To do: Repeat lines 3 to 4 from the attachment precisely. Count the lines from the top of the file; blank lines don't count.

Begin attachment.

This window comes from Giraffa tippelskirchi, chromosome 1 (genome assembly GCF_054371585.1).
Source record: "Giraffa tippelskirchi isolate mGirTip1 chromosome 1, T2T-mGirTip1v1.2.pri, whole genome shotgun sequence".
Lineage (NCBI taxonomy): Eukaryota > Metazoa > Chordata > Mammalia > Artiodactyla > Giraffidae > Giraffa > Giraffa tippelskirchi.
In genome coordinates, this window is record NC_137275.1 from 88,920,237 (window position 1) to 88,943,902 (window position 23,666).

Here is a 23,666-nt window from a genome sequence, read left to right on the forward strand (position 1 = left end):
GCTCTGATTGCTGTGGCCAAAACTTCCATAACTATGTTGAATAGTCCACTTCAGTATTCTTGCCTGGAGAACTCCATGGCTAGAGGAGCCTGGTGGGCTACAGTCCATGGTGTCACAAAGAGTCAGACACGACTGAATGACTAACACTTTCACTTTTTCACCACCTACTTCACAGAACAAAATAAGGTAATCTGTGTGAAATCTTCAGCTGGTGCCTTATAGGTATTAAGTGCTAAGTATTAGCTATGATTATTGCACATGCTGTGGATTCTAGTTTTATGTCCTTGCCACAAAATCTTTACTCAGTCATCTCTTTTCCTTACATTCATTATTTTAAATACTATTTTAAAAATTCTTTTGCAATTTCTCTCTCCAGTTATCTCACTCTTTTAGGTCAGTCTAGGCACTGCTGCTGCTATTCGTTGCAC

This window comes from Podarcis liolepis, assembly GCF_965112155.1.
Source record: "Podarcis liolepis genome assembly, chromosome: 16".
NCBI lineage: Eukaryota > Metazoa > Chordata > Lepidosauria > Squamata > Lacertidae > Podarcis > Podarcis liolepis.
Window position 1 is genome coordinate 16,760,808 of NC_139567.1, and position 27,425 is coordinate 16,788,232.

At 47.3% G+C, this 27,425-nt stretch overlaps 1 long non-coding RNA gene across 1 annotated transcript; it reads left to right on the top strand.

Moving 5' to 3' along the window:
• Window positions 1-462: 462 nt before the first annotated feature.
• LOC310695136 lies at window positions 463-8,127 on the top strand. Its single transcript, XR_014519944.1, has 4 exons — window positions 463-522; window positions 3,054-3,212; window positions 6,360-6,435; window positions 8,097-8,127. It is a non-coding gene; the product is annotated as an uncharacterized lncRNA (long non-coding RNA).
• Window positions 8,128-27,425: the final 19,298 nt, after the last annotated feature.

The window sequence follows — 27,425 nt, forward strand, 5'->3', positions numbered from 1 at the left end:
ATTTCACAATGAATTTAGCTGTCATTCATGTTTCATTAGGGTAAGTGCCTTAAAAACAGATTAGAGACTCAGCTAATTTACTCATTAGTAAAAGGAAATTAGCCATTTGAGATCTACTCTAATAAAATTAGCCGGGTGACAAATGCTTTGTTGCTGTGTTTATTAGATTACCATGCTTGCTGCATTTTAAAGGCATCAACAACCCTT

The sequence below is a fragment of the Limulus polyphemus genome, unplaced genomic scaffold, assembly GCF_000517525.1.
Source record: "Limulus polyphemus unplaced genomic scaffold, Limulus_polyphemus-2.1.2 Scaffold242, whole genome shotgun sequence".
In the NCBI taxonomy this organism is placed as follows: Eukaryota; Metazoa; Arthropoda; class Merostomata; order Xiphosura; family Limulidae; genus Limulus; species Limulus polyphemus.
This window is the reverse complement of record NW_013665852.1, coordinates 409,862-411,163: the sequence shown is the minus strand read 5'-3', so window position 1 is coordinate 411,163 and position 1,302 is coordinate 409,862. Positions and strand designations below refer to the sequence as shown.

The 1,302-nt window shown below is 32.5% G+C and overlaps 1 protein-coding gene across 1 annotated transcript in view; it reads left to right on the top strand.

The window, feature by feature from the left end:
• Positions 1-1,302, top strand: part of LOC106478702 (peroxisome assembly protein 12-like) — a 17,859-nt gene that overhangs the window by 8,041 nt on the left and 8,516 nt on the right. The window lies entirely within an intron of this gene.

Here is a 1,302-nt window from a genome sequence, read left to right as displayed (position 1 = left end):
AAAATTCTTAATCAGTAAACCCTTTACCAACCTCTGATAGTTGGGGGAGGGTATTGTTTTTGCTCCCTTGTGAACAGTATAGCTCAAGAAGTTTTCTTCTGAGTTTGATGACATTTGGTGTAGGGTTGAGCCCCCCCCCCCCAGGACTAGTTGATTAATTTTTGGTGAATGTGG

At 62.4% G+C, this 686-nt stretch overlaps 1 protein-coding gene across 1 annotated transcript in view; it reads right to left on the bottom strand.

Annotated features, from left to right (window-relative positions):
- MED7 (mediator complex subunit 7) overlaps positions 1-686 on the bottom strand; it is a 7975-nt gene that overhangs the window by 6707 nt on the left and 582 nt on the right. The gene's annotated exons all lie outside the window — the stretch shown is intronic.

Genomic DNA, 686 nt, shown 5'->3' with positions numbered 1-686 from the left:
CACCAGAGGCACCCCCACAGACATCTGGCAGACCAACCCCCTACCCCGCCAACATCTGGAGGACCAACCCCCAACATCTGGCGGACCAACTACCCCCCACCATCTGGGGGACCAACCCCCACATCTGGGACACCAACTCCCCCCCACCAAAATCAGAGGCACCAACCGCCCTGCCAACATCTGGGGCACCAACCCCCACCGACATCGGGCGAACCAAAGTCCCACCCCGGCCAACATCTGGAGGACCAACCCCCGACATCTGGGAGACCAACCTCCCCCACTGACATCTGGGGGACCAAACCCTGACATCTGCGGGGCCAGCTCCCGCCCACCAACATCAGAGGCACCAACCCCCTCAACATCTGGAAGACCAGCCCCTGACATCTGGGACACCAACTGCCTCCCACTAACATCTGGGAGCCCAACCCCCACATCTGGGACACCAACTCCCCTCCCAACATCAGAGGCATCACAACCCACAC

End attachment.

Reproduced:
Lineage (NCBI taxonomy): Eukaryota > Metazoa > Chordata > Mammalia > Artiodactyla > Giraffidae > Giraffa > Giraffa tippelskirchi.
In genome coordinates, this window is record NC_137275.1 from 88,920,237 (window position 1) to 88,943,902 (window position 23,666).